Like many parents, Dave Balter and Sarah Hodges spend hours and hours before the holidays each year puzzling over the array of educational toys that promise to help children develop scientific curiosity and technological skills.
They’ve bought three different programmable robots, only to find them mostly abandoned after the thrill of opening them fades. This year, they’re trying a toy called Unruly Splats, which seeks to teach kids to code through physical games. The early Christmas gift has been a hit so far, but time will tell whether the kids stay interested long enough to learn something from it about computer science.
If it’s this hard for Balter and Hodges, what hope do regular parents have? He runs a startup, Flipside Crypto, and she’s a venture capitalist with the Boston firm Pillar, which invests in tech companies.
“I am constantly trying to find the instigation that will get one of them to suddenly have an eye-opening experience around science or programming that makes them want to head into this field,” said Balter, whose daughters are 10 and 13. Hodges is their stepmother.
“Every year we try a couple of them,” Balter said, “and we’re looking for the one that sticks.”
Toys aren’t just toys anymore. There’s a growing market for so-called STEM toys, which promise to imbue young minds with science, technology, engineering, and math skills. But for every product that helps kids learn, there are plenty of others that simply cash in on parents’ desire to prepare their kids for a changing economy.
Morgan said he believes that open-ended play and exploration — especially the experience of taking things apart and putting them back together — are more important for early development of the skills that might help them become creative, nimble-minded technologists.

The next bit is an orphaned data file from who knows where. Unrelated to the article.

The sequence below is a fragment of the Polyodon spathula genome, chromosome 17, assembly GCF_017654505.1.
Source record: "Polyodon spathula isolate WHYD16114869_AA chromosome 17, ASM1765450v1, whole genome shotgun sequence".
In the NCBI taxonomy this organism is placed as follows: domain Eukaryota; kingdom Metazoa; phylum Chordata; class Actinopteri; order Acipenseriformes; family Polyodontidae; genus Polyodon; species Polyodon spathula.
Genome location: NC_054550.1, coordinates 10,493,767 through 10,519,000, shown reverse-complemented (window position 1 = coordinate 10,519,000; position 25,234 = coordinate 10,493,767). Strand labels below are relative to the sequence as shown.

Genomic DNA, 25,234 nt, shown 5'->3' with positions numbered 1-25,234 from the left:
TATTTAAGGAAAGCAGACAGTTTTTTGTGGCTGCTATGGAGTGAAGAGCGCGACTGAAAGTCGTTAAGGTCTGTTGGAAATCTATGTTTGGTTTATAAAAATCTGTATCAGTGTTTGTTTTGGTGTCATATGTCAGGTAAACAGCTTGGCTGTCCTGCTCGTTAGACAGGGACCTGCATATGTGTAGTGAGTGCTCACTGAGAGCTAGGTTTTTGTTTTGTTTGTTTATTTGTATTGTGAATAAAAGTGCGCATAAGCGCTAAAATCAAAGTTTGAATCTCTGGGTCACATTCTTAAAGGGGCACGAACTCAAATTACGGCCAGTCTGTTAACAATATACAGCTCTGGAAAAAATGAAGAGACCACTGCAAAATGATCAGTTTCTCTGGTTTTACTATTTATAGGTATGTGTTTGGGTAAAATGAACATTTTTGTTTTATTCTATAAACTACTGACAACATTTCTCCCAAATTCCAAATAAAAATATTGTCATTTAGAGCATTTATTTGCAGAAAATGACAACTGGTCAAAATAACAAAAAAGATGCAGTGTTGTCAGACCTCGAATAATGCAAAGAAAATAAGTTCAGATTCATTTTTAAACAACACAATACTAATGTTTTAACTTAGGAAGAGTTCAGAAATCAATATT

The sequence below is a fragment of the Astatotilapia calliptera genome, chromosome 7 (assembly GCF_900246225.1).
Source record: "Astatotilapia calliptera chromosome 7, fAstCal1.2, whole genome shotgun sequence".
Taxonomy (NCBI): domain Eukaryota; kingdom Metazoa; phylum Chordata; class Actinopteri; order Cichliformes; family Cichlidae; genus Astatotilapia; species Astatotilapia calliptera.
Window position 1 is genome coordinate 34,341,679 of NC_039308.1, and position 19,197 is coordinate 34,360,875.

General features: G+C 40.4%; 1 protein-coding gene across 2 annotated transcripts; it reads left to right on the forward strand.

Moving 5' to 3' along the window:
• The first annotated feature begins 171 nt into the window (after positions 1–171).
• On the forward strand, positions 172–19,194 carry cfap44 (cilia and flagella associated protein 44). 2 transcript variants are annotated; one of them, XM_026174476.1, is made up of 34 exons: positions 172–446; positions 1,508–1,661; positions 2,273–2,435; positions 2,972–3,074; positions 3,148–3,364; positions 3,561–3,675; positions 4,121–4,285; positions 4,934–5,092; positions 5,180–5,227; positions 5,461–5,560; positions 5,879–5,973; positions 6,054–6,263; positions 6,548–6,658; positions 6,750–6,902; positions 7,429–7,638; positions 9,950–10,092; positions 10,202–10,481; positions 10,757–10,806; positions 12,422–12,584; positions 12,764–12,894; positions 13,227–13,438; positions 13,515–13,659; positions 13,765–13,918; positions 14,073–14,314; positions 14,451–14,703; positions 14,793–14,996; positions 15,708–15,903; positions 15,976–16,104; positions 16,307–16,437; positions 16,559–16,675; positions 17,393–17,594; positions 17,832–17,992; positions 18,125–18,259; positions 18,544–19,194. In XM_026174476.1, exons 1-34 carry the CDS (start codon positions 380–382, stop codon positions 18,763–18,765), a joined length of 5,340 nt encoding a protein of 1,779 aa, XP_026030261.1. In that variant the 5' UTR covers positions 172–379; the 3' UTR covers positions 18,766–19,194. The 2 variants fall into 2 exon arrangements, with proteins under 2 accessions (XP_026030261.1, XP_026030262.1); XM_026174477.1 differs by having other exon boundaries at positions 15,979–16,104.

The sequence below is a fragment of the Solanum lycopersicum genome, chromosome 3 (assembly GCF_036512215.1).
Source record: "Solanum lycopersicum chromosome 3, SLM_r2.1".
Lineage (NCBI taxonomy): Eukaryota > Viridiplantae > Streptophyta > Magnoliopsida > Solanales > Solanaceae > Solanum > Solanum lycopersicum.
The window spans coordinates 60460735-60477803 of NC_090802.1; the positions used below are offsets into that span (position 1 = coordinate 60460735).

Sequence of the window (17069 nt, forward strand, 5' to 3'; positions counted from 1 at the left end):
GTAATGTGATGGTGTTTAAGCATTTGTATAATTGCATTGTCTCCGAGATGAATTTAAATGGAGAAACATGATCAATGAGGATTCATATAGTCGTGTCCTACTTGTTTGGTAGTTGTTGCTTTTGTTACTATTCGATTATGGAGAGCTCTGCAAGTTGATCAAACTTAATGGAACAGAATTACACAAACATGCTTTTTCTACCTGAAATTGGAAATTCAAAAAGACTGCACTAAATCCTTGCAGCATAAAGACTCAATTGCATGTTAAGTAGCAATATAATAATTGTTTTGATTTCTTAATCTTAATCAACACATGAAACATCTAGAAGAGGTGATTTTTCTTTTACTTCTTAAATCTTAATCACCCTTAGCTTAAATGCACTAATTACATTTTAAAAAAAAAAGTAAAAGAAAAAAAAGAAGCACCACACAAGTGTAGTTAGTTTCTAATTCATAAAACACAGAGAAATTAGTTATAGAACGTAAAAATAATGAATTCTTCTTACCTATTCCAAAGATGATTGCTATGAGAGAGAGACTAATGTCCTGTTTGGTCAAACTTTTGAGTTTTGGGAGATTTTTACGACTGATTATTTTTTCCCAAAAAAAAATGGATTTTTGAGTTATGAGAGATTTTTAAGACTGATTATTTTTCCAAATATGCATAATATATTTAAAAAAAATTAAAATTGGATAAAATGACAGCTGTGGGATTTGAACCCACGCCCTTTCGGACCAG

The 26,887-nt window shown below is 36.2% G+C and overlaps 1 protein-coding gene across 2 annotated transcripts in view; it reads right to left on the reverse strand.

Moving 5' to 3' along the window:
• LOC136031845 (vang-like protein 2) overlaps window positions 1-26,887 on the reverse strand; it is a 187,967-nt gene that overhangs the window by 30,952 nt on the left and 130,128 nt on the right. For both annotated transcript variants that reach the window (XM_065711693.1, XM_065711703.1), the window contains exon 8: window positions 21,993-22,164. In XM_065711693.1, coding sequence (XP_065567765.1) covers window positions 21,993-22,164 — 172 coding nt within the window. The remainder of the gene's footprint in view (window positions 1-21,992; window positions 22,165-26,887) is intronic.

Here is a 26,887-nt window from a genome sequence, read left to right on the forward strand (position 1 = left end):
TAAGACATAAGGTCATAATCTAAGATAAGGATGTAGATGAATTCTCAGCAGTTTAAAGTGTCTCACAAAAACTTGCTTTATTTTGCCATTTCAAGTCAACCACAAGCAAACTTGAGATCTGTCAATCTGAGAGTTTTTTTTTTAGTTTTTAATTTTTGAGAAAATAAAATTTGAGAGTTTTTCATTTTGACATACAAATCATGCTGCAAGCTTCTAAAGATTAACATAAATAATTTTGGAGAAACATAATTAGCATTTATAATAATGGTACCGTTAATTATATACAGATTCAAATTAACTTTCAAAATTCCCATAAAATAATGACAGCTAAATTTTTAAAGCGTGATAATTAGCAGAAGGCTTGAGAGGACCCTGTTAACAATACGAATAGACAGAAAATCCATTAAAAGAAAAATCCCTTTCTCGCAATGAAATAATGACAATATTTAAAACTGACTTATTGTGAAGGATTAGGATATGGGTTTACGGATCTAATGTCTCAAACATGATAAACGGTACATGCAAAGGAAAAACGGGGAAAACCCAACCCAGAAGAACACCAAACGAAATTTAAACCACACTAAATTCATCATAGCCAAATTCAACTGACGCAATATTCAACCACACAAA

Parents, educators, and tech gurus around Massachusetts say that parents should watch out for STEM toys that lack a crucial ingredient: fun. Even if they impart real technological concepts, they’re useless if nobody wants to play with them.
Also beware if they’re too complicated for a child to figure out. Sooyeon Jeong, a research assistant in MIT Media Lab’s Personal Robots Group, remembered buying an electronics kit for her son, who is now 8. The principles were sound, she said, but the toys were not intuitive. When something didn’t work, it was hard for a child to figure out why. Fortunately, his scientist mom was there to help. Not every kid has that luxury.
“I could talk about it, but in the manual, it was not really talking about . . . why it’s not working,” she said.
Jeong said one of the most effective lessons she has done is to show her son how the component parts of a computer fit together, so he can understand that the device is not magic, but an approachable human creation.
Yet STEM toys may be more important for children who don’t have technology professionals in their families than for those who do.
Leon Noel, a Boston educator and developer who teaches coding basics to kids as young as 4, said many toys can help young people gain the experience they might otherwise have missed.